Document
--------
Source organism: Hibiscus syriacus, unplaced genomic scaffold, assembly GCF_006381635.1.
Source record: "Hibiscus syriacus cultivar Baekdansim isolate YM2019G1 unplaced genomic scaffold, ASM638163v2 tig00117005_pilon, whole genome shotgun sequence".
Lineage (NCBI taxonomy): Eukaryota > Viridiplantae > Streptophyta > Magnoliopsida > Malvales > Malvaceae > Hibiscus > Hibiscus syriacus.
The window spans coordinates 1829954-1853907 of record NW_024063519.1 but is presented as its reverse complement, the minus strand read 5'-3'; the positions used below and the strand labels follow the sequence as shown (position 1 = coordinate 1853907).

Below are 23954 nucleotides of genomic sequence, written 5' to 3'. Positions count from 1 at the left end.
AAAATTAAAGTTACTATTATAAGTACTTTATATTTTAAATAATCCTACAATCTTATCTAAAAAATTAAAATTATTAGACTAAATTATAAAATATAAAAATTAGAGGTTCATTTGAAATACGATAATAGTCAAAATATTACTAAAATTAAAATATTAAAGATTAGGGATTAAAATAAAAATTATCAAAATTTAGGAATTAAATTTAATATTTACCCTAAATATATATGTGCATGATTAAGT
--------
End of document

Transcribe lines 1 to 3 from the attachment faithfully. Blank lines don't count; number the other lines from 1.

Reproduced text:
Source organism: Hibiscus syriacus, unplaced genomic scaffold, assembly GCF_006381635.1.
Source record: "Hibiscus syriacus cultivar Baekdansim isolate YM2019G1 unplaced genomic scaffold, ASM638163v2 tig00117005_pilon, whole genome shotgun sequence".
Lineage (NCBI taxonomy): Eukaryota > Viridiplantae > Streptophyta > Magnoliopsida > Malvales > Malvaceae > Hibiscus > Hibiscus syriacus.